Joint Observation of Student Teaching and Related Tripartite Dialogue during Field Experience: Partner Perspectives

Apr. 15, 2014

Source: Teaching and Teacher Education, Volume 39, p. 66-76. (April, 2014).
(Reviewed by the Portal Team)

This study explored the implementation of partnership-based joint observation and related tripartite dialogue (JOTD) of student teachers as part of field experience, from the multiple perspectives of student teachers, supporter teachers and tutors.

The participants were 100 student teachers (in third and fourth year of the programme), 116 supporter (cooperating) teachers and 14 tutors (university teacher educators).
The qualitative and quantitative data were collected using semi-structured interviews and questionnaires.

Discussion and conclusion

The findings indicate that student teachers, supporter teachers and tutors involved in this study were generally positive about their experiences of joint observation and related tripartite dialogue (JOTD).
Limited evidence suggested that some tutors benefited from the opportunity to gain more familiarity with the supporter teachers and their classroom context.
While joint observation did not entail an increase in the number of observation visits tutors made to schools, it allowed structured tripartite dialogue with student teachers and supporter teachers thereby providing opportunities for double scaffolding of student teacher learning and a better appreciation of dialogue.

Equally, the presence of both tutors and supporter teachers in a classroom during joint observation could be argued to have offered an improved, more focussed way of integrating academic, pedagogical and practitioner knowledge and skills when scaffolding learning during the dialogue.
While supporter teachers were keen to see that their observations mirrored tutors’ observations, it is important to highlight the virtue in contradictory views between supporter teachers and tutors due to, for example, diverse experiences of teacher education.
In general, JOTD could be said to have helped in aligning expectations and the nature of feedback student teachers received.
Through such activities, a community of practice was beginning to emerge in which student teachers take up their legitimate peripheral participation role.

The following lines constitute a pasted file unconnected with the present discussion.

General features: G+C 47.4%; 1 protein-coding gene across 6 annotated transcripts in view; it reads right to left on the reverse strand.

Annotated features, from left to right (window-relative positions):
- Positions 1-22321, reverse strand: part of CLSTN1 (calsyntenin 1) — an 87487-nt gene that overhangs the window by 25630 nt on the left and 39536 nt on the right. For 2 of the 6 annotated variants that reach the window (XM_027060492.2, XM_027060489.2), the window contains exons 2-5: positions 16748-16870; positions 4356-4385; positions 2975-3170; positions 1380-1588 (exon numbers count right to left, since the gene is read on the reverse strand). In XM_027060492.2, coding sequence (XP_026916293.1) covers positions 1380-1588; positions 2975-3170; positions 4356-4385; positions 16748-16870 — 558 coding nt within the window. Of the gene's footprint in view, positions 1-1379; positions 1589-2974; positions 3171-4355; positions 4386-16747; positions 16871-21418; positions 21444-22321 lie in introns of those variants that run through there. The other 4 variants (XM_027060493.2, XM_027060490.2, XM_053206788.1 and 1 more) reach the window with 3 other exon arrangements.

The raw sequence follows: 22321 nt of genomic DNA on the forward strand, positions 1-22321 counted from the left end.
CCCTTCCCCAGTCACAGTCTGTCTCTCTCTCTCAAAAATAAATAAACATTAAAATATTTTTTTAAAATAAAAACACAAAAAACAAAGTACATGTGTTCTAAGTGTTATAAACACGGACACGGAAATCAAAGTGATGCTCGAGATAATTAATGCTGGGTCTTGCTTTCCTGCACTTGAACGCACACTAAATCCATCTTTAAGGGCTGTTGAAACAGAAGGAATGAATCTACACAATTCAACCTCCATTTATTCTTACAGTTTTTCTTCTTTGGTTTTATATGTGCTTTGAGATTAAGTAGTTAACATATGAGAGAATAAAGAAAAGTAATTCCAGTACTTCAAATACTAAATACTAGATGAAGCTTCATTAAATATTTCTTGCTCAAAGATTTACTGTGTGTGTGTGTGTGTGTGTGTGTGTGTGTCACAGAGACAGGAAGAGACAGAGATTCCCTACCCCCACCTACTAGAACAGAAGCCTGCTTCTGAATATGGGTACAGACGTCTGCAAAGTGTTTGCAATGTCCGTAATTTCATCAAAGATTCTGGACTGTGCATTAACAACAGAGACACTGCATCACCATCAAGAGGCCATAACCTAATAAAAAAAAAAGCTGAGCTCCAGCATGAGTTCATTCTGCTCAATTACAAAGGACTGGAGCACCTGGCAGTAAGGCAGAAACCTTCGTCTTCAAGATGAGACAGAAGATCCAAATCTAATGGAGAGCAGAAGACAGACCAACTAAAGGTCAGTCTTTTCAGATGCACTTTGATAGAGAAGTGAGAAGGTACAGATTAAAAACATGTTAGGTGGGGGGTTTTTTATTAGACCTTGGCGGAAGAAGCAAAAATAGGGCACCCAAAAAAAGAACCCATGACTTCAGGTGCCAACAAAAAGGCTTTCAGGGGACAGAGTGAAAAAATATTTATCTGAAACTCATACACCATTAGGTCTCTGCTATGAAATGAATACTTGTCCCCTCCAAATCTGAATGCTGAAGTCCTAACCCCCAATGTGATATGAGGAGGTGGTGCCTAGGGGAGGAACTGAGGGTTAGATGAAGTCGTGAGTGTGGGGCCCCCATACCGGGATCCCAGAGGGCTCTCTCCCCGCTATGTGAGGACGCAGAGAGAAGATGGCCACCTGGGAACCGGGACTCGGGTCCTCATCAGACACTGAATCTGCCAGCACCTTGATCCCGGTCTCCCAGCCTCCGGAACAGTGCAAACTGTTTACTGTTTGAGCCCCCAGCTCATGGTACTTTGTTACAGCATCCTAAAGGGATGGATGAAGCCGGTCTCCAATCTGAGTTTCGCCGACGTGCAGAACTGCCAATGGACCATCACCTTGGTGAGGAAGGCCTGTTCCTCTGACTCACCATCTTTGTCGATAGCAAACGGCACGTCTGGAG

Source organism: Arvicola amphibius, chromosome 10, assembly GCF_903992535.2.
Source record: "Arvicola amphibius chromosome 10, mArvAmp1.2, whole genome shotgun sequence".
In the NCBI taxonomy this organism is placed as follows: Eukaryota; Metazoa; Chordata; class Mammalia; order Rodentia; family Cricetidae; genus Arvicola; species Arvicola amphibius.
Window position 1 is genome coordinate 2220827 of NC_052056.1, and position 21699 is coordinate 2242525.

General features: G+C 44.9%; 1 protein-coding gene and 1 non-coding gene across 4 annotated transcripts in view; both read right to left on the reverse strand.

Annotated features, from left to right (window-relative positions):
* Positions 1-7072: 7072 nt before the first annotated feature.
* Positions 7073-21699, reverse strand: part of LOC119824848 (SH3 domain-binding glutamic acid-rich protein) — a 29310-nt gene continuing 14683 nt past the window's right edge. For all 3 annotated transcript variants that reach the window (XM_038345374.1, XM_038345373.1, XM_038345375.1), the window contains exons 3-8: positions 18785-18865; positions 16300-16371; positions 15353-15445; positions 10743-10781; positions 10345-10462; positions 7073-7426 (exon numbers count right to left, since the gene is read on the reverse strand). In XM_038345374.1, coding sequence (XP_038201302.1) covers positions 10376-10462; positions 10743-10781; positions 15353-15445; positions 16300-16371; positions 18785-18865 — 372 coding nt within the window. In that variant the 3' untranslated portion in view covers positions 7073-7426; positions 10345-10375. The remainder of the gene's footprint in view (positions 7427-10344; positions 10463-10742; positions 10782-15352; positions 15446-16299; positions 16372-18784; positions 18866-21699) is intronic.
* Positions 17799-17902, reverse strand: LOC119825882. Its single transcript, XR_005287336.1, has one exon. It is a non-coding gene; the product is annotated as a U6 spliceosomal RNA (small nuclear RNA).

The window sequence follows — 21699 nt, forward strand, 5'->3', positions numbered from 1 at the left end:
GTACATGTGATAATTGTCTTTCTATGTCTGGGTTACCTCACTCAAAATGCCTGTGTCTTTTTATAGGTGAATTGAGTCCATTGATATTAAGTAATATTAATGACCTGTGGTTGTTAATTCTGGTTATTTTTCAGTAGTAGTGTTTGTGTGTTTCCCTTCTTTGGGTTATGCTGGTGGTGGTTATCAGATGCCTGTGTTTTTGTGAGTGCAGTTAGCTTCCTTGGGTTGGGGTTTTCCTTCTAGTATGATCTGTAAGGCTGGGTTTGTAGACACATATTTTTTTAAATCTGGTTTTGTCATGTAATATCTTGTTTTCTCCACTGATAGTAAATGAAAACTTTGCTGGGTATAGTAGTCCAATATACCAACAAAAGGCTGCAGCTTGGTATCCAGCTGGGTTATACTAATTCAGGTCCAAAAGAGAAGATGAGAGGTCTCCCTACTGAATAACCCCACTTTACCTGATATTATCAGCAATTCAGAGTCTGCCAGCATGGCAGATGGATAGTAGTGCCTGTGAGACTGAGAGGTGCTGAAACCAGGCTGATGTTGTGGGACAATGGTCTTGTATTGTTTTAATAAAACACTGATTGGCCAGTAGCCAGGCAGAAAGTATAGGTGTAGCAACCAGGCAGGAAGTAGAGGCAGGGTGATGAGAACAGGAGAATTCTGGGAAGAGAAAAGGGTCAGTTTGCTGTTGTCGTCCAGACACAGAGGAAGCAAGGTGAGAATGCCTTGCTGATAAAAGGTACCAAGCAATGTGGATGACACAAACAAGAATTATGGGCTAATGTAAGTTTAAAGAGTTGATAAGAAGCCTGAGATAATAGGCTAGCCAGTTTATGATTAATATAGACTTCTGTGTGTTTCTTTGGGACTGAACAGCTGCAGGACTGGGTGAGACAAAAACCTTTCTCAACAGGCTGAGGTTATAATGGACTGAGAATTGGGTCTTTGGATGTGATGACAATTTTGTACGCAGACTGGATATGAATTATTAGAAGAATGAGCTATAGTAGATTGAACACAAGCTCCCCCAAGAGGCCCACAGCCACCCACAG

This appeared to have created a developmentally supported and supportive learning environment for student teachers.

As the findings further suggest, there may be situations which require some level of flexibility in the implementation of JOTD without necessarily disturbing the spirit of collaborative partnership.
These situations need to be sensitively understood and navigated at all times, and may include situations where personality clashes between student teachers and their supporter teachers exist which may be alleviated by the use of both dyadic and tripartite dialogues. Equally, it may be necessary where student teachers may be having academic difficulties that a differentiated joint observation and dialogue format would provide more effective support.

As identified within the findings, local staffing issues can present logistical challenges for enhancing collaborative partnership especially with regards to implementing uninterrupted joint observation and tripartite dialogue for all student teachers on field experience.
This suggests that innovative ways need to be explored to address the demands associated with this complexity.
This may entail identifying a selection of designated schools in which student teachers requiring more support could be placed so that they might receive appropriate support through JOTD during field experience.
Equally, it may be that not all supporter teachers or tutors are suitable to be enlisted to support student teachers during field experience.
Only those who have developed appropriate expectations and also share the underpinning rationale of teacher preparation may have to be recruited to the supervisory role.
However, the findings from this study have shown that mutual trust, and the valuing of each other’s contribution to a student teacher’s learning, had not fully emerged.
In some cases, the supporter teacher felt validated if their viewpoint matched that of the tutor.
Ideally, supporter teachers and tutors who support student teachers need to continue to engage with relevant CPD in mentoring, so that they are able to use appropriate skills and techniques to provide high quality support.
Supporter teachers in schools may value and demand formal recognition of the mentoring role in form of certification, and be allocated time for mentoring student teachers.
This may empower them to view the supporter teacher role as part of their formal development activities, other than seeing the role as an add-on with no consequence.

In conclusion, the findings from this exploratory study suggest that student teachers, supporter teachers and tutors had a range of views about their experiences while implementing JOTD.
While their experiences were generally positive, partners also expressed views highlighting some of the complexity in developing and implementing JOTD as a workable operational structure to support enhanced collaborative partnership.
As such, some strategies which may contribute to overcoming some of the outstanding impediments have been suggested.

Updated: Jun. 23, 2015